Priti, 6, lives in Biratnagar, Nepal. After her mother experienced labor complications, Priti was born with cerebral palsy. Priti and her family met Humanity & Inclusion’s local partners two years ago and have been receiving support ever since. They tell us about their journey, their progress and their hopes for the future.
Priti lives with her mother Uma, her paternal grandparents and her twin brother. Her father, Deepak, works in Qatar to support his family and only visits every two years.
When the twins were born, Priti’s twin brother came into the world first. Complications set in with Priti, who remained stuck for 25 minutes. Those minutes were life-changing. She ran out of oxygen, causing irreversible damage to her brain.
"At the time, we had no idea how the situation would develop,” Uma explains. “The doctor didn't tell us anything. It was only after 8 months, when her brother started to crawl and roll over, that we noticed something was wrong. She slept all the time, she couldn't move and her hands made strange movements.”
As the weeks went by, Priti's family began to understand the consequences of the oxygen deprivation at birth. The little girl had no control over her limbs and was unable to speak. She was completely dependent on her family for everything: feeding, drinking, bathing, sitting.
With time, she has developed ways of communicating with her family and today she is able to make her basic needs understood through looks, gestures and sounds.
Holistic rehabilitation care
Two years ago, thanks to local outreach teams, Priti's family discovered the rehabilitation center supported by Humanity & Inclusion in Biratnagar.
The center is in the nearest town, an hour’s drive from their home. The journey isn't easy as the roads are poor and transporting Priti is complicated. But her family is determined; they won't give up. They’ll do whatever it takes to improve their daughter’s existence.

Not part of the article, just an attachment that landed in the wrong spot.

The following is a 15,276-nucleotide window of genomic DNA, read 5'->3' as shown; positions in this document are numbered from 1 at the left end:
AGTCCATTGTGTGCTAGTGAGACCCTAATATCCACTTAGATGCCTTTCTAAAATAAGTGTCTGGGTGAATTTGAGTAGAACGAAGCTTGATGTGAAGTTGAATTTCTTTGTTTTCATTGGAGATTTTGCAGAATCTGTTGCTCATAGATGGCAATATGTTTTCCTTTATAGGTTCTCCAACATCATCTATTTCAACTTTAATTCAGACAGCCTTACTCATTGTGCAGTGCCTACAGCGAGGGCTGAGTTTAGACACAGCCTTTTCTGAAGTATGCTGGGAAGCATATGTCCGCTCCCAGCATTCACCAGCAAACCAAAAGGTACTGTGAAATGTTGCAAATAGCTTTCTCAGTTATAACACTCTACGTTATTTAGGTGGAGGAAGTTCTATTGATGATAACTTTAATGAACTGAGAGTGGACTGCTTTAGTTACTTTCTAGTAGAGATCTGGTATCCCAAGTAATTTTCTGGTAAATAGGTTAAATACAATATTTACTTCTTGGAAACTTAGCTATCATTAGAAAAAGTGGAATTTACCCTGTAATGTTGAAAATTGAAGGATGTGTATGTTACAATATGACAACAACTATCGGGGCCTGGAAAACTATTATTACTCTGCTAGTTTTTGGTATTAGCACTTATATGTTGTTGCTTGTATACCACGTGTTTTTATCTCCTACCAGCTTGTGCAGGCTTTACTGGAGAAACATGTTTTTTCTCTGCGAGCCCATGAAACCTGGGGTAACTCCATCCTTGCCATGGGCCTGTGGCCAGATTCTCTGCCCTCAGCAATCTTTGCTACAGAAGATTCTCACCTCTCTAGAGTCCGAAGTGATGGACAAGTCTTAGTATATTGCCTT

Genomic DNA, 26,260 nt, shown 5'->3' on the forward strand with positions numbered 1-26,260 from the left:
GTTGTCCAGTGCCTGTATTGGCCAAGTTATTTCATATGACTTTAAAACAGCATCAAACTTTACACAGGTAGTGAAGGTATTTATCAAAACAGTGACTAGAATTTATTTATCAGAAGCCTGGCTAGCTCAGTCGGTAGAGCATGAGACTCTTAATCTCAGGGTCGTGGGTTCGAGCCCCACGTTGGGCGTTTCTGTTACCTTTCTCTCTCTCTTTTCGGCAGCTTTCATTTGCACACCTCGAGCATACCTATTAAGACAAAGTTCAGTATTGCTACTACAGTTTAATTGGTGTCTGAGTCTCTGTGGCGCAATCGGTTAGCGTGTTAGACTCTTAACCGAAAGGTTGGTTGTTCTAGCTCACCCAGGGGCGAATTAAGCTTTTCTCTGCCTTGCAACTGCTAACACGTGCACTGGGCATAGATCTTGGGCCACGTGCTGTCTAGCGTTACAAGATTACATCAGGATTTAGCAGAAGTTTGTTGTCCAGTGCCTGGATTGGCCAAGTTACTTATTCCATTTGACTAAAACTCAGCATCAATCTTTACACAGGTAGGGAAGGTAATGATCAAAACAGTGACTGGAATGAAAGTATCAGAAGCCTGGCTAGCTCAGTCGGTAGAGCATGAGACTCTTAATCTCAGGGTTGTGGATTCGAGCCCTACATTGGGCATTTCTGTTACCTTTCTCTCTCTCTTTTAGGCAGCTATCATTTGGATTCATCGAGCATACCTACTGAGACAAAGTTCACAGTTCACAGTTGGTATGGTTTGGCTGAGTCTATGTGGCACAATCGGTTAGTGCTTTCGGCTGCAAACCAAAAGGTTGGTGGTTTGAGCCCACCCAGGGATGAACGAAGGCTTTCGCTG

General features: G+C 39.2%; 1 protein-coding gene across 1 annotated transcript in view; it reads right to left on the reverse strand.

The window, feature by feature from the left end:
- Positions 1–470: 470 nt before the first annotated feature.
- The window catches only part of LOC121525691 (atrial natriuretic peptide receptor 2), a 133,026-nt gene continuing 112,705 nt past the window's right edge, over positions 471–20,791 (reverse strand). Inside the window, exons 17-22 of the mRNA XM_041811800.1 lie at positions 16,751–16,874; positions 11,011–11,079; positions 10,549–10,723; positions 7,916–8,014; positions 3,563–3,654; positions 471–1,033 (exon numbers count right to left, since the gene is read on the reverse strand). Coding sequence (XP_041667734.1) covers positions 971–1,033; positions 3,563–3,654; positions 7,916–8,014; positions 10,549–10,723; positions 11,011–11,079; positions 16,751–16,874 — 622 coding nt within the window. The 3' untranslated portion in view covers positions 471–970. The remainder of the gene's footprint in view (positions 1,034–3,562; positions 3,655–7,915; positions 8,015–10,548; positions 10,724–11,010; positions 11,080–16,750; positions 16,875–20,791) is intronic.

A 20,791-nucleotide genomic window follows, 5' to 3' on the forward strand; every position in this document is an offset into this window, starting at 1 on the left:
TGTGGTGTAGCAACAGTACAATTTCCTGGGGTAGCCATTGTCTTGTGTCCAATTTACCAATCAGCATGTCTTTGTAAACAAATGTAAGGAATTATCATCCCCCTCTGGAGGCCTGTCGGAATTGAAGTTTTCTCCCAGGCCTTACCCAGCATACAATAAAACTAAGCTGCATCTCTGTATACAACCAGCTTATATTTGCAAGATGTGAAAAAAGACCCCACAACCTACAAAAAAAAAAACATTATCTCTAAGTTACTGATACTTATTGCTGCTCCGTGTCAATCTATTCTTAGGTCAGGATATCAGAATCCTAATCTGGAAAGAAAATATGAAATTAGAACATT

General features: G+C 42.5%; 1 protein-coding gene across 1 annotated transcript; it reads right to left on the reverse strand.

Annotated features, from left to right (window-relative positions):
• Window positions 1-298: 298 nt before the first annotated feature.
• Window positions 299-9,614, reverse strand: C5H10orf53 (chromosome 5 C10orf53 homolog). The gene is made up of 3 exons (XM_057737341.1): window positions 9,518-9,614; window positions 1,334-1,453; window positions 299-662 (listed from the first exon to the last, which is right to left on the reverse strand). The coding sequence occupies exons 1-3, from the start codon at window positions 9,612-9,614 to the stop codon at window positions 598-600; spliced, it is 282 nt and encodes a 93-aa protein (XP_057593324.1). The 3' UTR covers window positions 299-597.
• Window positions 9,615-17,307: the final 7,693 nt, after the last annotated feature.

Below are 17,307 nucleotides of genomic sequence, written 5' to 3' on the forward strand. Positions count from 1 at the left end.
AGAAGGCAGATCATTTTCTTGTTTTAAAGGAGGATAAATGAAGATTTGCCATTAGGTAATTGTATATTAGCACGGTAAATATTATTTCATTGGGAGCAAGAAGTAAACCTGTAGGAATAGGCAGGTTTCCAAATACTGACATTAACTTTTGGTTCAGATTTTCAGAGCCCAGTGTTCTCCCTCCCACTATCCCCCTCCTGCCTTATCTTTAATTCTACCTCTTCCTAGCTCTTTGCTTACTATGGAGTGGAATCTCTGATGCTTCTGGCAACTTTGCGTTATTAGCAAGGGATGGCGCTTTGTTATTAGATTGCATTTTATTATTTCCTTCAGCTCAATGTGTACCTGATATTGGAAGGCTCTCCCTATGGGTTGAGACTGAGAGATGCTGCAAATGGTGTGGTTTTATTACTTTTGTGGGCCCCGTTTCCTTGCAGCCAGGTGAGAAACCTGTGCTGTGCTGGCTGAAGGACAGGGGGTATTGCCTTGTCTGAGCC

When they first took Priti to the center, they met with the team of physical therapists and discovered what it could offer them: a specially adapted chair, support in obtaining financial aid from the local government and long-term physical therapy to improve Priti’s quality of life.
Since then, they visit the center once a month to be shown new exercises by Rinki, the physical therapist who has been working with Priti from the start. Then, every day, her mother helps Priti do these exercises at home.
"It's a challenge, both for Priti and for me, but I want to keep doing it for my daughter's sake,” Uma explains. “Progress is variable; it takes time. But I’m happy with the way things are going.”
Rinki also provides tele-rehabilitation sessions. Priti's mother contacts her by video-call and they do the exercises together from a distance. These remote sessions mean that the family doesn’t have to travel all the way to the center for the slightest issue and Priti benefits from in-depth and regular support.
“The results show clear progress; every part of her body is gradually becoming less rigid,” explains Rinki. “For example, before she couldn't open her hands. They were completely curled in on themselves. Now her hand opens and closes much more easily. What's more, thanks to the chair specially designed for children with cerebral palsy, Priti can now sit up and take hold of objects in front of her. These exercises are essential for her development and well-being. Every morning, Priti's mom puts her in this chair for 30 minutes and helps her do exercises.”
Priti’s favorite time of the day is when her brother comes home from school. She crawls to him and stays beside him while he does his homework. Her brother is very close to Priti and loves it when she keeps him company while he studies.
“It's like she wants to learn what he’s learning at school; she tries to see what he’s doing,” Uma says. “If we move her away from him, she throws a tantrum.”
Accessibility challenges in Nepal
The road ahead is long and will be far from easy, especially in Nepal. Priti's parents are worried. They know that she will never be autonomous because Nepal lacks accessible infrastructure—adapted schools, high-tech electric wheelchairs, etc.
"There is a school in Kathmandu that provides rehabilitation and education to children with cerebral palsy,” Uma adds. “I hope that one day there’ll be a school like that here in Biratnagar. It would allow Priti to go to school and have even more rehabilitation exercises—and it would allow me to go back to work.”
In Nepal, through five partner-run rehabilitation centers, HI is working to assist as many people with disabilities as possible—people like Priti. Local teams are working toward a more equitable and inclusive society where every human being can find their place and be treated with dignity